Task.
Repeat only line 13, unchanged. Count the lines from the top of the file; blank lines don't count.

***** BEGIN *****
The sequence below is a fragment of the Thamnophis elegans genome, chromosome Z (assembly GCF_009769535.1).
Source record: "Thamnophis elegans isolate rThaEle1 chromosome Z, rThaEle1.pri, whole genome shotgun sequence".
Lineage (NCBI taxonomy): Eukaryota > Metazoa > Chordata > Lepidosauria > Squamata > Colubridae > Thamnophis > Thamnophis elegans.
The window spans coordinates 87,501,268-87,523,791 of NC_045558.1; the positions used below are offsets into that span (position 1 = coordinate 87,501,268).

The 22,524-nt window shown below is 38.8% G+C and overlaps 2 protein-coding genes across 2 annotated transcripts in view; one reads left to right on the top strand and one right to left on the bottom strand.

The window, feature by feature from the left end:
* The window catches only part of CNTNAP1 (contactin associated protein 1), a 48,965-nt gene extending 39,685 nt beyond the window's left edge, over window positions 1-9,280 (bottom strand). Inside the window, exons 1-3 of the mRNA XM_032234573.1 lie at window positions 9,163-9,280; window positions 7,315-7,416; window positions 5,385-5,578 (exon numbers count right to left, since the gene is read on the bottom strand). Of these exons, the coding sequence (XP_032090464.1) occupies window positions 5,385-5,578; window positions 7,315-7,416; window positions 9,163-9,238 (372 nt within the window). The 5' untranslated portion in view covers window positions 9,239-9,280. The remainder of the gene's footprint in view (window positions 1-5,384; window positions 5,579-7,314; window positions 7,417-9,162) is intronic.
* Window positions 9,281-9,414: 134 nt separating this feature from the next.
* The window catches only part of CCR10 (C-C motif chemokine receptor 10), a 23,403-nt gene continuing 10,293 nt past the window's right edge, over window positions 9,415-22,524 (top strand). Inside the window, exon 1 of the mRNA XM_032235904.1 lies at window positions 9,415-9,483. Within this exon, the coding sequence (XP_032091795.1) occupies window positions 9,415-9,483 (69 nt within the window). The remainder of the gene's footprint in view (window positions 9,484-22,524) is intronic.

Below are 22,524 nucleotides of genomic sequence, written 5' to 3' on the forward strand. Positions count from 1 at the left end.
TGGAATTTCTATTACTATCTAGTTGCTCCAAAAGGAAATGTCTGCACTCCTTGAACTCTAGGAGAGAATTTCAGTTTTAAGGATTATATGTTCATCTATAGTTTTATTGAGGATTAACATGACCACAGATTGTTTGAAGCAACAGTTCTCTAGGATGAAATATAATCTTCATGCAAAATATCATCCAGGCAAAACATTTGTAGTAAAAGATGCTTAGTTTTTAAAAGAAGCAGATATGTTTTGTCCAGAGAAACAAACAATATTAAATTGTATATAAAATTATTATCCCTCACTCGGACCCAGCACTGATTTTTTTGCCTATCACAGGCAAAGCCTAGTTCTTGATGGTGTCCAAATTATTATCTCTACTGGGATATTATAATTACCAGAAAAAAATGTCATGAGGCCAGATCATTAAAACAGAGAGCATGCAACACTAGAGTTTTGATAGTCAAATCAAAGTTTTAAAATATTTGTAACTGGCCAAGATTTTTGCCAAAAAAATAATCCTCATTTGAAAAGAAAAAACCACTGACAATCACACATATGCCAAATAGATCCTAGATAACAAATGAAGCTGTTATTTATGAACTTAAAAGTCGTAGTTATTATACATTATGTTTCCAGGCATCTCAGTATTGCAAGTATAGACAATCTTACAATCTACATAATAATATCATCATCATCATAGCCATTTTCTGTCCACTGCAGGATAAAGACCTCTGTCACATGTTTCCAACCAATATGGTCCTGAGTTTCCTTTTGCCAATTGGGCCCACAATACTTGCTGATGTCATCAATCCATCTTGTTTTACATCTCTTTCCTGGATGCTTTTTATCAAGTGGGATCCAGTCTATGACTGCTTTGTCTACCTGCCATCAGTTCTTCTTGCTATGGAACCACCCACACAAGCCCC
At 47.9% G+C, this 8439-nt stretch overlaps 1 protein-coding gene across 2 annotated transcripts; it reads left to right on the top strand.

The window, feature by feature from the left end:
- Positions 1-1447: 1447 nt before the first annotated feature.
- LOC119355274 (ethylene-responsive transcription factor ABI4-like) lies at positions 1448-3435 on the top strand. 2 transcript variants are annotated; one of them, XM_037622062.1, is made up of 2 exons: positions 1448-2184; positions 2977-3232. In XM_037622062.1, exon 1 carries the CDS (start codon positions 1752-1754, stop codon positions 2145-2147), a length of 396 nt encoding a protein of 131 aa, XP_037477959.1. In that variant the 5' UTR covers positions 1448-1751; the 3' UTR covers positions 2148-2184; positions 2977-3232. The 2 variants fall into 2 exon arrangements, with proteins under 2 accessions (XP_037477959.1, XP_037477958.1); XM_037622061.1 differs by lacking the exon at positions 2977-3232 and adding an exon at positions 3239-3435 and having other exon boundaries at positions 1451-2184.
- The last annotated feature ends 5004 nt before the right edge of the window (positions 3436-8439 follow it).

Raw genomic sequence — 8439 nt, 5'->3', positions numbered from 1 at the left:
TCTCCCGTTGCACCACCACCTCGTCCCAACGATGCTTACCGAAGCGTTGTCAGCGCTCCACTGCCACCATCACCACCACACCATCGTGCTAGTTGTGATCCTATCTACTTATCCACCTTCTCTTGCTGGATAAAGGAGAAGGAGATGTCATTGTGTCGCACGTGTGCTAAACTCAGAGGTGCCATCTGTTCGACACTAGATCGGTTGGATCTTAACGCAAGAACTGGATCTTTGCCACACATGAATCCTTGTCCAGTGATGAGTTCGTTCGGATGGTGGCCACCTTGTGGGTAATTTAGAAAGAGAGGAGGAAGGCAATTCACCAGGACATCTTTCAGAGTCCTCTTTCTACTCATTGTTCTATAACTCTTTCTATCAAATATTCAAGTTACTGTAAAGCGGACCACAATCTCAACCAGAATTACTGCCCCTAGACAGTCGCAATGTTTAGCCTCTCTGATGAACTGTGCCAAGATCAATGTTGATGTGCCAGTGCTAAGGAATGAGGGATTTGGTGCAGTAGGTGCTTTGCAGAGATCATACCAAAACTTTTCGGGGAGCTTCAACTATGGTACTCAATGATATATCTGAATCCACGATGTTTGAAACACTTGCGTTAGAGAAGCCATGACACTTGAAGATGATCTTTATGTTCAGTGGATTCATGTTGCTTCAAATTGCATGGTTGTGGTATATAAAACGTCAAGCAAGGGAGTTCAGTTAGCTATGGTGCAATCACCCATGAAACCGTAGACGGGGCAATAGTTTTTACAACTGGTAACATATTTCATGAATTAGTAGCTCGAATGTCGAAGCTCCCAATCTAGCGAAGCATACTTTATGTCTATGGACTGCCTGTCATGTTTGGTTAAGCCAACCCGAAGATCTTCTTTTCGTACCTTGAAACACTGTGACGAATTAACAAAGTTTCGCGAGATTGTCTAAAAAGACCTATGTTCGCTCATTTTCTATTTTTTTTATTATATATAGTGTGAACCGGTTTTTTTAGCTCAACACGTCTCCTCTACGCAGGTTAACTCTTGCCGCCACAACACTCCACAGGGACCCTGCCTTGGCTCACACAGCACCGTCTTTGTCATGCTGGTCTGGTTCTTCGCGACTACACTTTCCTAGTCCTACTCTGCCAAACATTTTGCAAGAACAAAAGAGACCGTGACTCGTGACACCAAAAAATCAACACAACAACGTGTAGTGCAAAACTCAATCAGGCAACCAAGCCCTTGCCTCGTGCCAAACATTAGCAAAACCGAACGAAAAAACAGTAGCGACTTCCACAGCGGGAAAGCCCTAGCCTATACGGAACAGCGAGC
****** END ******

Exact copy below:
The window, feature by feature from the left end: